The scripture is full of stories of people who failed in some area, and God brings restoration. I am convinced that it is time we stop treating those who have had problems as traitors. A mentor of mine who is now advanced in years said pragmatically “sin happens, that’s why we need a savior”. It is so easy when we see someone we respect stumble, to dump all our disappointment on that person. Sometimes we react if their failure is a deliberate personal insult to us. How different was Paul’s approach, “Brothers, if someone is caught in a sin, you who are spiritual should restore him gently. But watch yourself, or you also may be tempted. Carry each other's burdens, and in this way you will fulfill the law of Christ.” He would warn them not to fall in to the legalistic trap of comparing themselves. “Each one should test his own actions. Then he can take pride in himself, without comparing himself to somebody else…” (Galatians 6:1,2,4 from New International Version)

Let us be determined to be an agent of

Wednesday, May 21, 2008

A New Approach

I recently connected with an old friend that I had not seen in a number of years. Our parting of ways had been painful in that I saw this person reject counsel and watched their life self-destruct. For years I ‘just’ assumed that this person was in the same place that we started. I saw this person at a worship event and noticed how passionately this person was worshiping God. Hands raised, heartfelt expressions of love for God. Every sermon about the grace of God ran through my mind and the Spirit’s conviction weighed heavy on me. At the same meeting was a pastor that had been removed from his place of ministry because of integrity issues. A young lady that came over and said that she felt that the Lord wanted me to pray for this man. I struggled with the feelings of judgment, as I was aware of the many details of this man’s ministry. Again the Spirit convicted me with the scandalous grace of God.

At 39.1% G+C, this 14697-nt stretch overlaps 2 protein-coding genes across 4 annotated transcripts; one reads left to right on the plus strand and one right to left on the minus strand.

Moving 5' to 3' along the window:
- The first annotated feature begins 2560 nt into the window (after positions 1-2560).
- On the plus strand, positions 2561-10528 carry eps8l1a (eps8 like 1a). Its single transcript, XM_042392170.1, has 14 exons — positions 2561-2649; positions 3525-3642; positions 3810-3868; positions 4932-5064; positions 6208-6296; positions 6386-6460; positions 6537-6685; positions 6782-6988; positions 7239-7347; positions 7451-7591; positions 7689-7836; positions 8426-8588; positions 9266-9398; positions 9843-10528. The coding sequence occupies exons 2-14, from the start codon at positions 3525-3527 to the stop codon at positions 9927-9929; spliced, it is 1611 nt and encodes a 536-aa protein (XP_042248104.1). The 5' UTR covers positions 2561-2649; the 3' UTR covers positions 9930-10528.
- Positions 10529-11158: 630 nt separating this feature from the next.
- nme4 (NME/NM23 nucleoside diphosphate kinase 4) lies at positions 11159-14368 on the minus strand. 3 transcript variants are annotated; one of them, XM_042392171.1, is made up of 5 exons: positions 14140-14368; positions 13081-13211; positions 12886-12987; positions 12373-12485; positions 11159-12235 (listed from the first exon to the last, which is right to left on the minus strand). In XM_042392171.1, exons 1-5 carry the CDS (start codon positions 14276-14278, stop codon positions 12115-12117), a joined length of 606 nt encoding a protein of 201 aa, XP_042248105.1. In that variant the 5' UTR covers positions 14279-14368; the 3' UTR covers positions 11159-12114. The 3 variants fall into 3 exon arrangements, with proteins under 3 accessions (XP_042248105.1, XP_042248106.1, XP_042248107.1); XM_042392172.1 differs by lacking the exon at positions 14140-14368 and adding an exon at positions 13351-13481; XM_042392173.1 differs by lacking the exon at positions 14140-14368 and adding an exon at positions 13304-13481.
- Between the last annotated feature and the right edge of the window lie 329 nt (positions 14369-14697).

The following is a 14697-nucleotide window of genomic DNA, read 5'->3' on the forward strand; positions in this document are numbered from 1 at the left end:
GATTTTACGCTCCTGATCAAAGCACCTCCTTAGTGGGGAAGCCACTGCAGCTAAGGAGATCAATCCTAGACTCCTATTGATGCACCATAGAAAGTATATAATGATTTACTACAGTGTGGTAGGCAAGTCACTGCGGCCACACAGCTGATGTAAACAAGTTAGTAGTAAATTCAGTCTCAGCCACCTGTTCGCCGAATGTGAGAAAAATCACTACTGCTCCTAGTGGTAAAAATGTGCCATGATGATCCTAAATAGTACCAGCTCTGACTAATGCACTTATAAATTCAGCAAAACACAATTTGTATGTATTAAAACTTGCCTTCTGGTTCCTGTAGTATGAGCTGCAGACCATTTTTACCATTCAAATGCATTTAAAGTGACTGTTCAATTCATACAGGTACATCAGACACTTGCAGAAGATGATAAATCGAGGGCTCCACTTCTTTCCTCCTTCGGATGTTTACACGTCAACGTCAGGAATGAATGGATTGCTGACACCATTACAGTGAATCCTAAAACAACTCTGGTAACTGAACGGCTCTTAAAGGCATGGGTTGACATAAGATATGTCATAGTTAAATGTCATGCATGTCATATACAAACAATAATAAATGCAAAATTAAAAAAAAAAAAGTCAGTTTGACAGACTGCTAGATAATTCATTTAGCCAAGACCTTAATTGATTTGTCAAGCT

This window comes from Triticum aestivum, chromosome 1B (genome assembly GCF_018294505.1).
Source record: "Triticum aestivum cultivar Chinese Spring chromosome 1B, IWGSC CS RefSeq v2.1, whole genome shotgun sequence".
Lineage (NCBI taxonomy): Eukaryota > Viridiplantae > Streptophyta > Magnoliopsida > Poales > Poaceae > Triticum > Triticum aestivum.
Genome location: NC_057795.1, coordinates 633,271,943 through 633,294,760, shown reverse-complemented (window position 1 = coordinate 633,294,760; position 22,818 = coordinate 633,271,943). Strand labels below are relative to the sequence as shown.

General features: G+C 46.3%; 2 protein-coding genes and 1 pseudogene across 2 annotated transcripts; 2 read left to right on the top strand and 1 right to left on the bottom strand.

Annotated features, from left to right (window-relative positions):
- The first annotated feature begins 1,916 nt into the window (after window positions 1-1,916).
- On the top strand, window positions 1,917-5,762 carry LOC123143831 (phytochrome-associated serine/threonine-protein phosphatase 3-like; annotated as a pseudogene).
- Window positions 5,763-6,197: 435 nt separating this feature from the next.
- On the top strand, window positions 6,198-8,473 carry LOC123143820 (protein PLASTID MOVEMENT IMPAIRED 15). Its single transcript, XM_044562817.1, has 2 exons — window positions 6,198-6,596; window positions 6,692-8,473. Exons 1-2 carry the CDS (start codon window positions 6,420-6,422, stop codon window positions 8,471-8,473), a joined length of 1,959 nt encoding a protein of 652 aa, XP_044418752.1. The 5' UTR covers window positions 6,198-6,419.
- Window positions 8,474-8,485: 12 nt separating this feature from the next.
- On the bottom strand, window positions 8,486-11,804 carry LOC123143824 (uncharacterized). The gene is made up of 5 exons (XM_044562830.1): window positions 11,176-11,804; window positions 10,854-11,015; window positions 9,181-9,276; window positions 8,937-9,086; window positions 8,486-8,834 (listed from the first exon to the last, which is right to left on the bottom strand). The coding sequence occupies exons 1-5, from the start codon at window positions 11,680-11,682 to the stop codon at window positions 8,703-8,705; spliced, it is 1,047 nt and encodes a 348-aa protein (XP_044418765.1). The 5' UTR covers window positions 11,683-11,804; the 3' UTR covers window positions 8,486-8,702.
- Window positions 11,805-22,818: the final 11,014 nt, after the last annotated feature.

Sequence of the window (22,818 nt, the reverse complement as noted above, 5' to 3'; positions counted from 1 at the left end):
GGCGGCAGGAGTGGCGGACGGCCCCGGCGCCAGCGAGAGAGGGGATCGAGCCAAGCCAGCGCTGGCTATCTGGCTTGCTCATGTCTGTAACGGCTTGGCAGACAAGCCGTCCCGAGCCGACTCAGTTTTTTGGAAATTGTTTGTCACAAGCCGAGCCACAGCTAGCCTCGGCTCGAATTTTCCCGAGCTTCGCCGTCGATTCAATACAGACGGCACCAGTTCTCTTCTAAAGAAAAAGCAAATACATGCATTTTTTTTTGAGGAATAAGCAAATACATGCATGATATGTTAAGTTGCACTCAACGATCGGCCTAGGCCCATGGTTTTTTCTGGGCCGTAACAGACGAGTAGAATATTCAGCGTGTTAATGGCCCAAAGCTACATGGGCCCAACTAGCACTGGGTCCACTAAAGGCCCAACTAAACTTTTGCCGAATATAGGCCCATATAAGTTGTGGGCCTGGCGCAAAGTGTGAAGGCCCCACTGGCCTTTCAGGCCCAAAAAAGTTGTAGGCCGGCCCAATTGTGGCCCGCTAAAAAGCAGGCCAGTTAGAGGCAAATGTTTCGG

I am amazed on how quickly we can write someone off. Sayings like "Bite me once, shame on you, bite me twice shame on me" have a pragmatic wisdom about them. We will observe a failure of character in an area of life and then make a lasting value judgment concerning that person. I have found in my thirty plus years of ministry that many who rejected counsel, sinned against the church, ruined their marriages, the list can go on and on, yet many have come to their senses and humbly returned to Christ. The problem arises when we continue to see that person solely through the lens of the flesh. We may not of been part of the solution of the problem and still view the person through the lens of offence or failure.